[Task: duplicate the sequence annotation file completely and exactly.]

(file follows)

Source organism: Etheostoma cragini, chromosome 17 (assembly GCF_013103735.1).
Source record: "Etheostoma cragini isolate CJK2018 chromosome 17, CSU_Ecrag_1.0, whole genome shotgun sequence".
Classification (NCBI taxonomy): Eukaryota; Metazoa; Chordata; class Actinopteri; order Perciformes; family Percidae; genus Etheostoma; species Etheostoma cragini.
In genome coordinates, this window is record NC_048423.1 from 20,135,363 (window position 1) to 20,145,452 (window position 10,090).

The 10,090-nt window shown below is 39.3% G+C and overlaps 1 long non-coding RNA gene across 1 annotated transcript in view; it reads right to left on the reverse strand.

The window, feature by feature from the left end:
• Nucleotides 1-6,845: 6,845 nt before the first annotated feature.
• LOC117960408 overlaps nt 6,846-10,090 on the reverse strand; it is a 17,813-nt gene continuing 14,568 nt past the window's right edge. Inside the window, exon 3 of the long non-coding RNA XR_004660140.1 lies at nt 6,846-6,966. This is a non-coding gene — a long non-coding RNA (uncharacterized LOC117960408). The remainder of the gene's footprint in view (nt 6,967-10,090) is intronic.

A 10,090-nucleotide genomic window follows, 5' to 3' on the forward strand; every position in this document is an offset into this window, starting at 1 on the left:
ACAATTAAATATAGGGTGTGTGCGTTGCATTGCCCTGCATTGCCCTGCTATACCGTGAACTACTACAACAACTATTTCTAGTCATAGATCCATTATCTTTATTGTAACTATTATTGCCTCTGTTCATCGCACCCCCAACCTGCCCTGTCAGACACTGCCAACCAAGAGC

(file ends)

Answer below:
Source organism: Etheostoma cragini, chromosome 17 (assembly GCF_013103735.1).
Source record: "Etheostoma cragini isolate CJK2018 chromosome 17, CSU_Ecrag_1.0, whole genome shotgun sequence".
Classification (NCBI taxonomy): Eukaryota; Metazoa; Chordata; class Actinopteri; order Perciformes; family Percidae; genus Etheostoma; species Etheostoma cragini.
In genome coordinates, this window is record NC_048423.1 from 20,135,363 (window position 1) to 20,145,452 (window position 10,090).

The 10,090-nt window shown below is 39.3% G+C and overlaps 1 long non-coding RNA gene across 1 annotated transcript in view; it reads right to left on the reverse strand.

The window, feature by feature from the left end:
• Nucleotides 1-6,845: 6,845 nt before the first annotated feature.
• LOC117960408 overlaps nt 6,846-10,090 on the reverse strand; it is a 17,813-nt gene continuing 14,568 nt past the window's right edge. Inside the window, exon 3 of the long non-coding RNA XR_004660140.1 lies at nt 6,846-6,966. This is a non-coding gene — a long non-coding RNA (uncharacterized LOC117960408). The remainder of the gene's footprint in view (nt 6,967-10,090) is intronic.

A 10,090-nucleotide genomic window follows, 5' to 3' on the forward strand; every position in this document is an offset into this window, starting at 1 on the left:
ACAATTAAATATAGGGTGTGTGCGTTGCATTGCCCTGCATTGCCCTGCTATACCGTGAACTACTACAACAACTATTTCTAGTCATAGATCCATTATCTTTATTGTAACTATTATTGCCTCTGTTCATCGCACCCCCAACCTGCCCTGTCAGACACTGCCAACCAAGAGC